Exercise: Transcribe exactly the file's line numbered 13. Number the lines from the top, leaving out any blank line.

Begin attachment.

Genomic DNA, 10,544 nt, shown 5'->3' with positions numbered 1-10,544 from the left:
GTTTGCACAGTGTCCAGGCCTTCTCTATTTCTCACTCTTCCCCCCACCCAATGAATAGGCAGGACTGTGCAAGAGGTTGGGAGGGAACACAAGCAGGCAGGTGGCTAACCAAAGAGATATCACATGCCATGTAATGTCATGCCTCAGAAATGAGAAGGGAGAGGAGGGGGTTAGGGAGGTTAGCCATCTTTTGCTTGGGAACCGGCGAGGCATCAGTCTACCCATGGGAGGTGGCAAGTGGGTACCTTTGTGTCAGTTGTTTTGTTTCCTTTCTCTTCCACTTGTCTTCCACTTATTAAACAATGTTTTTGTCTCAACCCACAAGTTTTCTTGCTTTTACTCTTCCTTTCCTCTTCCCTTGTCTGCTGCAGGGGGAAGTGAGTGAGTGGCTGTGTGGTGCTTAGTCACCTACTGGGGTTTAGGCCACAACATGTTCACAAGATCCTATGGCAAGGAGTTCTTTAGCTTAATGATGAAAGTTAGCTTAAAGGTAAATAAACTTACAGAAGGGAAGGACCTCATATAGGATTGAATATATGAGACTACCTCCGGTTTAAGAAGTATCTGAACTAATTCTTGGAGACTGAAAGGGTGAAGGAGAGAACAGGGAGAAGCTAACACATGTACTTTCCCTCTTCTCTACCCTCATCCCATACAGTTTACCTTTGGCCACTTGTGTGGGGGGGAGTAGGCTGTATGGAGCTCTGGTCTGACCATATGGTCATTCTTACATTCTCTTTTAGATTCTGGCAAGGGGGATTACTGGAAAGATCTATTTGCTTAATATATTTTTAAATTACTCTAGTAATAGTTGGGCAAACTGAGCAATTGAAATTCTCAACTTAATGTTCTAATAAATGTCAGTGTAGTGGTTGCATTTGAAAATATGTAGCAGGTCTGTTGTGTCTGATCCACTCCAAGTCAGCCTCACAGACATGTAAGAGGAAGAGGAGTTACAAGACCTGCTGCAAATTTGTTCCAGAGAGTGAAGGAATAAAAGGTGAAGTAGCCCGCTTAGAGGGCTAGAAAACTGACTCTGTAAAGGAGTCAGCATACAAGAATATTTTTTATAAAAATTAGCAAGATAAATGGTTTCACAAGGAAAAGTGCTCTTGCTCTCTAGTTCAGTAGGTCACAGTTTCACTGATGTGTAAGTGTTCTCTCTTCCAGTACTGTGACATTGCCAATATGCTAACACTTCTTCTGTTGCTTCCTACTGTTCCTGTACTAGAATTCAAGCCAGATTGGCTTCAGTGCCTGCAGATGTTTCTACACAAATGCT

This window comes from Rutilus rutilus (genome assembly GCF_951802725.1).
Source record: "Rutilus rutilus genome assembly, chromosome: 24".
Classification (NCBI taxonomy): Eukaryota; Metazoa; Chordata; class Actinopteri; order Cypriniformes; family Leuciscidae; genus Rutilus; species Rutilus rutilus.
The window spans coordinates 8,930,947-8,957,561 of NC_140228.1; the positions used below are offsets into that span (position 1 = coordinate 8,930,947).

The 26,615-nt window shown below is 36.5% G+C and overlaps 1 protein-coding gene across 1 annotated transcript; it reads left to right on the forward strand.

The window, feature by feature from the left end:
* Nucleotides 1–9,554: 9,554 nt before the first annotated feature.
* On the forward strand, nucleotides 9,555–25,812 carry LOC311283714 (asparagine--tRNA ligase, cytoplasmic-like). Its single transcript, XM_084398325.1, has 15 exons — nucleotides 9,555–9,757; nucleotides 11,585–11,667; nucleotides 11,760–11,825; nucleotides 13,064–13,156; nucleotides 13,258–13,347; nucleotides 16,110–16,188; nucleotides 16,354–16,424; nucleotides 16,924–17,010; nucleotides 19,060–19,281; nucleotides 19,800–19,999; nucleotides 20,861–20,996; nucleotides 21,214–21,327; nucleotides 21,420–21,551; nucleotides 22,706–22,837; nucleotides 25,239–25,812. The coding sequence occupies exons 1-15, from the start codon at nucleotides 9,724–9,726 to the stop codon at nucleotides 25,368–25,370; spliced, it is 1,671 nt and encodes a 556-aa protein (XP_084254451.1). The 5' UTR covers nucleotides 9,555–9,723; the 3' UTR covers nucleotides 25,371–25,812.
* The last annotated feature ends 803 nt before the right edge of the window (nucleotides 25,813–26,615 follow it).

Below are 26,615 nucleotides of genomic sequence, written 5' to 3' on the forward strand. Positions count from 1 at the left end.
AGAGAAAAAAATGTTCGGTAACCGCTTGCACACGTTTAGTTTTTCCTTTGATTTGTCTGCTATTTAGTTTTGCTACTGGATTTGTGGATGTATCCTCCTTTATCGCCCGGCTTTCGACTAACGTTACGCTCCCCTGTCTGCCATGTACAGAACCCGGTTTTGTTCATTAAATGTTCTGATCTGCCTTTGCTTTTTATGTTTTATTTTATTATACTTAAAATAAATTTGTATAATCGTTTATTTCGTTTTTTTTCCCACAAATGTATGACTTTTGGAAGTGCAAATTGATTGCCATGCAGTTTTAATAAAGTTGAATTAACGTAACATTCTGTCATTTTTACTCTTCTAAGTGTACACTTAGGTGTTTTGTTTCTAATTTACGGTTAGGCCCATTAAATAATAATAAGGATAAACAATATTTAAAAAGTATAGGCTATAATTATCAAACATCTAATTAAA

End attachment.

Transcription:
AGAGAAAAAAATGTTCGGTAACCGCTTGCACACGTTTAGTTTTTCCTTTGATTTGTCTGCTATTTAGTTTTGCTACTGGATTTGTGGATGTATCCTCCTTTATCGCCCGGCTTTCGACTAACGTTACGCTCCCCTGTCTGCCATGTACAGAACCCGGTTTTGTTCATTAAATGTTCTGATCTGCCTTTGCTTTTTATGTTTTATTTTATTATACTTAAAATAAATTTGTATAATCGTTTATTTCGTTTTTTTTCCCACAAATGTATGACTTTTGGAAGTGCAAATTGATTGCCATGCAGTTTTAATAAAGTTGAATTAACGTAACATTCTGTCATTTTTACTCTTCTAAGTGTACACTTAGGTGTTTTGTTTCTAATTTACGGTTAGGCCCATTAAATAATAATAAGGATAAACAATATTTAAAAAGTATAGGCTATAATTATCAAACATCTAATTAAA